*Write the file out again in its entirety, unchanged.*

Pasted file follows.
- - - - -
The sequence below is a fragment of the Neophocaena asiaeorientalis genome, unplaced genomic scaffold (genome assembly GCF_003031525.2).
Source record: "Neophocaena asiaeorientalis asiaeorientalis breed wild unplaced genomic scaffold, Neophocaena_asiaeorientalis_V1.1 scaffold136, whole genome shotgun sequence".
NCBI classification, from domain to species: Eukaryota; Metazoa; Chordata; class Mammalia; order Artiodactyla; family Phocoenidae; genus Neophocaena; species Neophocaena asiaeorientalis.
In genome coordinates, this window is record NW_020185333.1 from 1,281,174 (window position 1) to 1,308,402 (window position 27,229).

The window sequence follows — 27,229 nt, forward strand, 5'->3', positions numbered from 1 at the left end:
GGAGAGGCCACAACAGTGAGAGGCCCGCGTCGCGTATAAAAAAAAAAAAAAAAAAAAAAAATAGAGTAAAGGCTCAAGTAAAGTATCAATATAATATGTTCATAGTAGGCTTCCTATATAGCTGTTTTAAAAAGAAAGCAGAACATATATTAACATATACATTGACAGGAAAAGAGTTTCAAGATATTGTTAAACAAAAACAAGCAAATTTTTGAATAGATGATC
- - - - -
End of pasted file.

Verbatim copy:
The sequence below is a fragment of the Neophocaena asiaeorientalis genome, unplaced genomic scaffold (genome assembly GCF_003031525.2).
Source record: "Neophocaena asiaeorientalis asiaeorientalis breed wild unplaced genomic scaffold, Neophocaena_asiaeorientalis_V1.1 scaffold136, whole genome shotgun sequence".
NCBI classification, from domain to species: Eukaryota; Metazoa; Chordata; class Mammalia; order Artiodactyla; family Phocoenidae; genus Neophocaena; species Neophocaena asiaeorientalis.
In genome coordinates, this window is record NW_020185333.1 from 1,281,174 (window position 1) to 1,308,402 (window position 27,229).

The window sequence follows — 27,229 nt, forward strand, 5'->3', positions numbered from 1 at the left end:
GGAGAGGCCACAACAGTGAGAGGCCCGCGTCGCGTATAAAAAAAAAAAAAAAAAAAAAAAATAGAGTAAAGGCTCAAGTAAAGTATCAATATAATATGTTCATAGTAGGCTTCCTATATAGCTGTTTTAAAAAGAAAGCAGAACATATATTAACATATACATTGACAGGAAAAGAGTTTCAAGATATTGTTAAACAAAAACAAGCAAATTTTTGAATAGATGATC